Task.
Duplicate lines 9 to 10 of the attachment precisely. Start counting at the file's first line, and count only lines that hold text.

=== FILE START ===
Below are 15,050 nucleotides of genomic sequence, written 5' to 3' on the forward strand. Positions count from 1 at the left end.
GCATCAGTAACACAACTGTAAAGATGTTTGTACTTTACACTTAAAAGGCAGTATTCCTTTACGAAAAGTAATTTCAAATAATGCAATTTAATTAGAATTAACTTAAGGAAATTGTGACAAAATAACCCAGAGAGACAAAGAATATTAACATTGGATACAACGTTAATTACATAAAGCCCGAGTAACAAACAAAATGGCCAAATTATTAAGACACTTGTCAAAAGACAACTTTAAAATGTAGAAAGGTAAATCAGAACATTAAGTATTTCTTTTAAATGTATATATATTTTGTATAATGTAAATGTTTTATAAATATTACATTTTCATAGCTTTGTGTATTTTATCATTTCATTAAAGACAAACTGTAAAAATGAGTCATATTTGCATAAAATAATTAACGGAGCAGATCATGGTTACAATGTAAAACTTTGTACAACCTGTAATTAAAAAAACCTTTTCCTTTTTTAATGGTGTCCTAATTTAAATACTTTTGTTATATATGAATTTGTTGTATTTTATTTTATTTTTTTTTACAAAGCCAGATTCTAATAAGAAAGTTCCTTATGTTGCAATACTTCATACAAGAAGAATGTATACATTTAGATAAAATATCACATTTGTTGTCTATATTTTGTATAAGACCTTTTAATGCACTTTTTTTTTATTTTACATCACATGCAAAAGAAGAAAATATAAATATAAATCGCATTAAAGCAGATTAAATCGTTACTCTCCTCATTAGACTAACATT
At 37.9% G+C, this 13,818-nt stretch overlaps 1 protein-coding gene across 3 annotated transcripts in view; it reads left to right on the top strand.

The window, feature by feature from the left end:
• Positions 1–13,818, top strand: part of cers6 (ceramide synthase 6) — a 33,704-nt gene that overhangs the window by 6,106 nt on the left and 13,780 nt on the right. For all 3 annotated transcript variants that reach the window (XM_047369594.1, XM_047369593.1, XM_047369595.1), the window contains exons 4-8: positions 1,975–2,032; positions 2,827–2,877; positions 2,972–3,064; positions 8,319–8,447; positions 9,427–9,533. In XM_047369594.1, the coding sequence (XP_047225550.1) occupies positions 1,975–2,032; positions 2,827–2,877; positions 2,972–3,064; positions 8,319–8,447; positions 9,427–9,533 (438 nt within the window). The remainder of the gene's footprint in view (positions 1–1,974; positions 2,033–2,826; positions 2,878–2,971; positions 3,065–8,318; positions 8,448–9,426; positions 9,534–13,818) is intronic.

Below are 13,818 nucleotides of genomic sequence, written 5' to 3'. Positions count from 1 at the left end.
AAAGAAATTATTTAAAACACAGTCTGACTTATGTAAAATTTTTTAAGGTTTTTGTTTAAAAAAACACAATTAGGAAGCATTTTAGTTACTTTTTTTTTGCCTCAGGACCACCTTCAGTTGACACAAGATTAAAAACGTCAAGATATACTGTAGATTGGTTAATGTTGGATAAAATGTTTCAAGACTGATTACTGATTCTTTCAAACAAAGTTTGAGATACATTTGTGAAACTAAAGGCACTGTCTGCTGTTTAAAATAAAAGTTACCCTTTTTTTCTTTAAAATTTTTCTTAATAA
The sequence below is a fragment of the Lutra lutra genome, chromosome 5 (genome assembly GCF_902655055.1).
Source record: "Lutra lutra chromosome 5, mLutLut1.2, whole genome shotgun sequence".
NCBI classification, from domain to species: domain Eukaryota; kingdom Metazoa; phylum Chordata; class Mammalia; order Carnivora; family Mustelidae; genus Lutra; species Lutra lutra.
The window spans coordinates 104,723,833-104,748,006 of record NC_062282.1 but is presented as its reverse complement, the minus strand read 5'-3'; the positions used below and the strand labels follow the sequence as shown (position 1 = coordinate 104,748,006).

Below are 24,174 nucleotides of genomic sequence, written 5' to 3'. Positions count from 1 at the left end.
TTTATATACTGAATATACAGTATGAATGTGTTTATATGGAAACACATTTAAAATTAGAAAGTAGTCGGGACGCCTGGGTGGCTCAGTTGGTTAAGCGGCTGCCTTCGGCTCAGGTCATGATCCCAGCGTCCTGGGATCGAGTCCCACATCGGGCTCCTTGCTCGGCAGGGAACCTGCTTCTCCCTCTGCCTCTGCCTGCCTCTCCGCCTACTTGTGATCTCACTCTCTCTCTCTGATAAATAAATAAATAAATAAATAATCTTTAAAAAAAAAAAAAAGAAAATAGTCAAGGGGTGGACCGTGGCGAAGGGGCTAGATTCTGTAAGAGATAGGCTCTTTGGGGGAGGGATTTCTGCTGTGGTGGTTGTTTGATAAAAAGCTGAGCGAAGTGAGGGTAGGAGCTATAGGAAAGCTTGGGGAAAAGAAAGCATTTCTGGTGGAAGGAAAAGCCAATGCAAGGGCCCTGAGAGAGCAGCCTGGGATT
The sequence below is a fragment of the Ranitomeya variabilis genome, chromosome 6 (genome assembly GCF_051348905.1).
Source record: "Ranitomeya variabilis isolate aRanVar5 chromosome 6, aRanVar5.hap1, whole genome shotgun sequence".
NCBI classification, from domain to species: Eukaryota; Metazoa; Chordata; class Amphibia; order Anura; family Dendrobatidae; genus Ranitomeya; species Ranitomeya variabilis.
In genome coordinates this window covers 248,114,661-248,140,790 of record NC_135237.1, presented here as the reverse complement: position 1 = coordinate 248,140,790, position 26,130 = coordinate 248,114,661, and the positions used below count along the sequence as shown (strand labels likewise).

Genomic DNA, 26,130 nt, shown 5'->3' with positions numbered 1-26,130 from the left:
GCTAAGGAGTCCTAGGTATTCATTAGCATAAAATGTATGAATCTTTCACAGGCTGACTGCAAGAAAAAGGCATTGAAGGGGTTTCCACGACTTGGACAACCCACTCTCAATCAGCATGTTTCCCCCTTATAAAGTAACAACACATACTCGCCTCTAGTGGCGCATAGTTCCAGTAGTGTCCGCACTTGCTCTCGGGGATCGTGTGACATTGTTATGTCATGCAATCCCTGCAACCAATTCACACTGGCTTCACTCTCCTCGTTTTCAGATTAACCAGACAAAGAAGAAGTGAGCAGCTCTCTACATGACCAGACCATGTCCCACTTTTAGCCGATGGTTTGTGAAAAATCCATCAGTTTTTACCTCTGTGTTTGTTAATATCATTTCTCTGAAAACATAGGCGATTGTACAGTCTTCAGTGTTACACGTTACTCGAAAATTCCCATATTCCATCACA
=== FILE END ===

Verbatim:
Source record: "Lutra lutra chromosome 5, mLutLut1.2, whole genome shotgun sequence".
NCBI classification, from domain to species: domain Eukaryota; kingdom Metazoa; phylum Chordata; class Mammalia; order Carnivora; family Mustelidae; genus Lutra; species Lutra lutra.